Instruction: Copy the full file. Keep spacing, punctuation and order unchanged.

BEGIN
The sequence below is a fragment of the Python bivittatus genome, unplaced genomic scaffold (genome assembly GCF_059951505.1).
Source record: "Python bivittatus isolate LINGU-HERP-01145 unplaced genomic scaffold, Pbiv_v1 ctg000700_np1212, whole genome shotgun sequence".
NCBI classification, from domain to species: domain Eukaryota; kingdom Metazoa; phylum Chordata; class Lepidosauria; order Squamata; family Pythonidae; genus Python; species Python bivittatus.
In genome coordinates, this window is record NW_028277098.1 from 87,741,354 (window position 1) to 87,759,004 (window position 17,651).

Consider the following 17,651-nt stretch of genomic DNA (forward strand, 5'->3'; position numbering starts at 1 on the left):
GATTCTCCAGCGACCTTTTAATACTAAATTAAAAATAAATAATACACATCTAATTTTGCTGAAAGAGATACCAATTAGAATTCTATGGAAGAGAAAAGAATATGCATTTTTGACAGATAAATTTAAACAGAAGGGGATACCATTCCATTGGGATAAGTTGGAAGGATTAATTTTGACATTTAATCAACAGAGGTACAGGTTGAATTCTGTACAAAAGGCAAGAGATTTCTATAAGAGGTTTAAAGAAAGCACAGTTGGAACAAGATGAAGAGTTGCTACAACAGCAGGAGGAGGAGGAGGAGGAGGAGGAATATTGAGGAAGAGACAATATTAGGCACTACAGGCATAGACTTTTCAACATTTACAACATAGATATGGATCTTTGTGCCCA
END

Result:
The sequence below is a fragment of the Python bivittatus genome, unplaced genomic scaffold (genome assembly GCF_059951505.1).
Source record: "Python bivittatus isolate LINGU-HERP-01145 unplaced genomic scaffold, Pbiv_v1 ctg000700_np1212, whole genome shotgun sequence".
NCBI classification, from domain to species: domain Eukaryota; kingdom Metazoa; phylum Chordata; class Lepidosauria; order Squamata; family Pythonidae; genus Python; species Python bivittatus.
In genome coordinates, this window is record NW_028277098.1 from 87,741,354 (window position 1) to 87,759,004 (window position 17,651).

Consider the following 17,651-nt stretch of genomic DNA (forward strand, 5'->3'; position numbering starts at 1 on the left):
GATTCTCCAGCGACCTTTTAATACTAAATTAAAAATAAATAATACACATCTAATTTTGCTGAAAGAGATACCAATTAGAATTCTATGGAAGAGAAAAGAATATGCATTTTTGACAGATAAATTTAAACAGAAGGGGATACCATTCCATTGGGATAAGTTGGAAGGATTAATTTTGACATTTAATCAACAGAGGTACAGGTTGAATTCTGTACAAAAGGCAAGAGATTTCTATAAGAGGTTTAAAGAAAGCACAGTTGGAACAAGATGAAGAGTTGCTACAACAGCAGGAGGAGGAGGAGGAGGAGGAGGAATATTGAGGAAGAGACAATATTAGGCACTACAGGCATAGACTTTTCAACATTTACAACATAGATATGGATCTTTGTGCCCA